Natural astaxanthin is the most powerful carotenoid antioxidant, is potently anti-inflammatory, crosses the blood-brain barrier and blood-retina barrier (making it especially helpful for macular degeneration), absorbs ultraviolet-B light (thus protecting the eyes from damage), and helps stabilize blood sugar, among other beneficial effects.17 Recommended dosages range from 2 to 12 mg/day.

The Occudyne IITM eye supplement that Mark takes contains most of the nutrients listed above and also includes B vitamins and trace minerals including boron, chromium, manganese, selenium and vanadium. Mark's naturopath said Occudyne IITM was a good eye supplement and all the nutrients were at safe levels but that it was not a substitute for a highly nutritious diet, so it should be taken in addition to making dietary changes. "Food is best," she says.

Mark's macular degeneration was diagnosed at the intermediate stage and his father went from diagnosis to being legally blind in a few months. Thus, in addition to excellent nutrition from food and supplements, he chose to have more assertive treatment with nutritional IVs. All potential problems with absorption are bypassed by the IVs and higher levels of nutrients than can be achieved by oral supplementation bathe the eyes with what they need effectively. The IV protocol he took is the most comprehensive of any I've seen. (Admittedly, I've only see descriptions of a few on the internet). It contains vitamin C, a multi-B vitamin complex, additional B-6 and B-12, magnesium, selenium, zinc, boron, copper, molybdenum, chromium, manganese, vanadium, lithium, strontium, and taurine.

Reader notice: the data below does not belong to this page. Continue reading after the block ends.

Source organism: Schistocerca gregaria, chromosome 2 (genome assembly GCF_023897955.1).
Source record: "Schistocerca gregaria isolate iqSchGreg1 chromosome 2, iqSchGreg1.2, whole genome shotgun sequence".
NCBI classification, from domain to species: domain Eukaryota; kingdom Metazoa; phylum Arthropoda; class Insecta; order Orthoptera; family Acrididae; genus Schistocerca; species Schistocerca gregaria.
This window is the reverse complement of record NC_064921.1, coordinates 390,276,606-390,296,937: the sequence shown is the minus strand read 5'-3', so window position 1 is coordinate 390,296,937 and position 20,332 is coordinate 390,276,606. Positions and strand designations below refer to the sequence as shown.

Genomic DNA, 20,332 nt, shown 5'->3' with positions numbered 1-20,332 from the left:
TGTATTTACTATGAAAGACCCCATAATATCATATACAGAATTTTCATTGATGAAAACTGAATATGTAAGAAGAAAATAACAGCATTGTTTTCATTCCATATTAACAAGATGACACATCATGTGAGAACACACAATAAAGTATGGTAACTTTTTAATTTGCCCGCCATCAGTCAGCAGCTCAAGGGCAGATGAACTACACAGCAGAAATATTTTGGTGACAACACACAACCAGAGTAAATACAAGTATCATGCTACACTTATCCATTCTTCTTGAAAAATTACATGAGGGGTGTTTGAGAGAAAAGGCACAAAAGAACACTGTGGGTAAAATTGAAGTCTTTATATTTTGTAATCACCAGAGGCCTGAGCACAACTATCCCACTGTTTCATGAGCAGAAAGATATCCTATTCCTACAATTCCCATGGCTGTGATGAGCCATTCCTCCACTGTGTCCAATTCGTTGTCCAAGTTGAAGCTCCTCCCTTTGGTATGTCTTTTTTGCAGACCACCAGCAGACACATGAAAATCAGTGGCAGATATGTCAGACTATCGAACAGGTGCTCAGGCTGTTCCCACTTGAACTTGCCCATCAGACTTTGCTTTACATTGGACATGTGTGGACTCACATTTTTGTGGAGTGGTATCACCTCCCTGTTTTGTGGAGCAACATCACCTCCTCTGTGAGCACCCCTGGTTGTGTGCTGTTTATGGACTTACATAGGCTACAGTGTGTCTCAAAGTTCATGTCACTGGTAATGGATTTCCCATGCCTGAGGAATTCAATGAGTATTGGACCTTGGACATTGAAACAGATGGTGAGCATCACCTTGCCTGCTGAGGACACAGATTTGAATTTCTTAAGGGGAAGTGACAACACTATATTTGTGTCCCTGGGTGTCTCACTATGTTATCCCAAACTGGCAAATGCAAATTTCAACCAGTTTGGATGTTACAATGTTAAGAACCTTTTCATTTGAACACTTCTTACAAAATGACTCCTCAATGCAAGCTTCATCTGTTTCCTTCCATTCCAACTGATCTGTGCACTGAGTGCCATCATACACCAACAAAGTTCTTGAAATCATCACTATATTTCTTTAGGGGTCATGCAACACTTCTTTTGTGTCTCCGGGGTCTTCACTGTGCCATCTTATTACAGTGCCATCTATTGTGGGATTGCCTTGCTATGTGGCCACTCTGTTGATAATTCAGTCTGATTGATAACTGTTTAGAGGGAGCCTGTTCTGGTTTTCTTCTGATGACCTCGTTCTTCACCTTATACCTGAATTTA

Mark and I first heard about astaxanthin after he had completed treatment with nutritional IVs. He was very impressed with what he read, and I told him I could easily add it to his smoothies if he didn't want yet another supplement to swallow. Then I added it without mentioning it. On the fourth day after he consumed the first astaxanthin-containing smoothie, he saw something he had never before seen in the Magic EyeTM 3D image books he received as gifts several months previously. He discovered that the designs on the inside of the front and back covers of the books were also 3D images. He hadn't seen anything totally unexpected since the third month he took IVs so was wondering what changed. When I told him that I began adding astaxanthin to his smoothies a few days earlier, he was sure that was what made him able to see 3D much more easily. A week later, he looked at a Magic EyeTM image that is mostly shades of blue. He had never been able to make out a hidden object in this image before, but after about ten days of taking astaxanthin, an old Spanish sailing ship popped out at him. For more about all the improvements in vision he experienced, click here and here.